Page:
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After carrying out a prospective one-year observational study, Kane (2007) observed that adverse effects and extremely serious errors that involve critically ill patients are common and are potentially life-threatening. Although Kane identified many types of errors, the leading category comprised of those errors arising from failure by medical professionals to give the intended treatment. This study was based on the collection of incidents using a multifaceted approach, including the use of direct continuous observation. An independent assessment was made on two physicians with regard to severity, preventability, incident types, and performance failures. This research is highly relevant for policymakers with an interest in determining the dynamics of two different types of errors that take place in hospitals: individual performance and systems-related failures.

Factors that may be used to prevent or reduce errors and adverse events

Many factors need to be assessed in terms of their appropriateness in preventing or reducing errors and adverse events in healthcare facilities. Different stakeholders have important roles to play in ensuring that all these factors are analyzed, assessed and corrective measures are taken in order to improve patient outcomes.

Researchers have recently been exploring the nature of medication errors on the basis of demographic considerations, healthcare settings, and working conditions. Fortescue(2003) notes that medication errors among pediatric inpatients tend to occur at almost similar rates as adults, although their likelihood of causing harm is three times more compared to that of adults.

According to Fortescue (2003), the measures that have the greatest potential of reducing medication errors include use of computerized physician order entry systems, improvement in communication among nurses, physicians and pharmacists, and use of ward-based clinical pharmacists. These measures are particularly highly effective among pediatric inpatients. In the case of computerized systems, clinical decision support systems are needed in order for their efficacy to be greatly increased.

Barach& Small(2000) puts the notion of adverse effects in sharp focus by reporting that about 100,000 patients die preventable deaths every year in US hospitals. Many more incur injuries that cost the US federal government $9 billion annually. Moreover, there is a gross underreporting of the country’s adverse events, which range between 50% and 96%. This annual figure is far much higher than the combined number of injuries and deaths that arise from suicides, motor accidents, air crashes, falls, drowning and poisonings.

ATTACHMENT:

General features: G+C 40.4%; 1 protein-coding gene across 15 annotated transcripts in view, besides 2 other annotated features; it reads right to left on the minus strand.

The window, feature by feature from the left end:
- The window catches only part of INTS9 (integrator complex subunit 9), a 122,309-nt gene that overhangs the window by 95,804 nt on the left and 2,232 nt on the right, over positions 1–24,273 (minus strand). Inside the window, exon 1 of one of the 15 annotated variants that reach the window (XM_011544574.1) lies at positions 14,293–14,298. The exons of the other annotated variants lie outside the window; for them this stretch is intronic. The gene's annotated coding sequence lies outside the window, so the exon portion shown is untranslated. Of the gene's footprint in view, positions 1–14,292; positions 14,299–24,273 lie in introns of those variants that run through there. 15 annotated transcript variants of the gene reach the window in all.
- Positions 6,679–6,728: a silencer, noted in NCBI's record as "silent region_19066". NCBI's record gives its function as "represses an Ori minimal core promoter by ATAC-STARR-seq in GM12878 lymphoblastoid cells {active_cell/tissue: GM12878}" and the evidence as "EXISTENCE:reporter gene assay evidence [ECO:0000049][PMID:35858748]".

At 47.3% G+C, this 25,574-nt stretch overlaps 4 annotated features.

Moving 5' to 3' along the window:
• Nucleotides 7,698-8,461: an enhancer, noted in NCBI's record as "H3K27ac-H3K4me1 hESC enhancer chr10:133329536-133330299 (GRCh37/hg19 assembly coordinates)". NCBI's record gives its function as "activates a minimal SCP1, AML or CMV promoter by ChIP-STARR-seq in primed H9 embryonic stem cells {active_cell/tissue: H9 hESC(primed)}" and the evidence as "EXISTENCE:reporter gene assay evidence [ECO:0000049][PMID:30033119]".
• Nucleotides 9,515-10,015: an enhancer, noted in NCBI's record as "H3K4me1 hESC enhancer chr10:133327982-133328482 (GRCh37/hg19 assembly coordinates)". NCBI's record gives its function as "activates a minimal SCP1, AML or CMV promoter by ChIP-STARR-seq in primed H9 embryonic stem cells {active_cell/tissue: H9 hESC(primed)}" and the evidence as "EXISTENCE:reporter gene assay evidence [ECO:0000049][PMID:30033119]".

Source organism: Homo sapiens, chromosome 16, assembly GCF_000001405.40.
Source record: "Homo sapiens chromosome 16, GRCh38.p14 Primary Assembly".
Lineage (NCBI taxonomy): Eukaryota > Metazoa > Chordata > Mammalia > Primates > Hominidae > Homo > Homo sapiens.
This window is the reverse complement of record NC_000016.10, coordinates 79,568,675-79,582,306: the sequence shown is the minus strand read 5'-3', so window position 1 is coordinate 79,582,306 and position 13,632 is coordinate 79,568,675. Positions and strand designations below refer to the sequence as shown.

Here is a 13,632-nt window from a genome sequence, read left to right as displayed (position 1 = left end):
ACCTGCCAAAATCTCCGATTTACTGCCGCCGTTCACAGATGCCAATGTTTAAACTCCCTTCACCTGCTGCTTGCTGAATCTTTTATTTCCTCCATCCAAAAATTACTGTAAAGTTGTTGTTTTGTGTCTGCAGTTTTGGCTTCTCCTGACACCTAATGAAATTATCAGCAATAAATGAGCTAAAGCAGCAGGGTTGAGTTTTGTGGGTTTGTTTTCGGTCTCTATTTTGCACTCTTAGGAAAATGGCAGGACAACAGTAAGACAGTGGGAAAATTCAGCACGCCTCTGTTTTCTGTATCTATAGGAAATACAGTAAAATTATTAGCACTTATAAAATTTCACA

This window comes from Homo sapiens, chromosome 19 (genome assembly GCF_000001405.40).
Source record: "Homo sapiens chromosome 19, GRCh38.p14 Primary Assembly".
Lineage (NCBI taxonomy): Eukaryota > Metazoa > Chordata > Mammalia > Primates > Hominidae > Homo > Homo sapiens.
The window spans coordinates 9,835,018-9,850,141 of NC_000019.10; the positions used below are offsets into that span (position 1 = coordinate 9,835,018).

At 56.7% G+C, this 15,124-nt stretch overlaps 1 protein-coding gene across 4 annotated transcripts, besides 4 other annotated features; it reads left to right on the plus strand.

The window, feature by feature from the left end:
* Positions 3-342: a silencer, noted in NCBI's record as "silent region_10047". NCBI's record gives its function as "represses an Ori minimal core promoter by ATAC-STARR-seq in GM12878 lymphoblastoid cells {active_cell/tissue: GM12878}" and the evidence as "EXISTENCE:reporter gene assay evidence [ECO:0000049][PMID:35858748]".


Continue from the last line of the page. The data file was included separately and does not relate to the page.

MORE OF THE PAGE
There are many scientific, moral, practical and legal dilemmas that surround these medical mishaps. To solve this problem, an environment that fosters an extremely rich reporting culture should be created. Such an environment should capture detailed and accurate data about all nuances of care (Fortescue, 2003).

In complex medical work settings, outcomes are dependent on how individual, technical, team and organizational factors are integrated into different medical interventions. The continuum of different cascade effects that exist emanate from accidents that are apparently trivial. They may also be in the form of more serious near-misses or even full-blown adverse events which are at the other extreme end of the continuum. For this reason, the patterns that define the causes of failure are similar in both near-misses and in adverse effects. The actual outcome is dependent on the recovery mechanisms that are adopted at the outset.

Health practitioners, particularly nurses, should focus on data on near-misses rather than adverse events when they are planning on which intervention measures to adopt. They should focus on safety ‘incidents’ in order to intervene before they turn into accidents. The available schemes for reporting near-misses include should be properly utilized in order to reduce the number of people who die of preventable deaths while they are in hospital.

Adverse drug events constitute another form of adverse events that have not been subjected to sufficient research attention (Nebeker,2005). Adverse drug events can be established in almost all stages of a computerized medication process. Therefore, today’s computerized medication administration systems constitute a key factor in the proliferation of adverse events in healthcare facilities.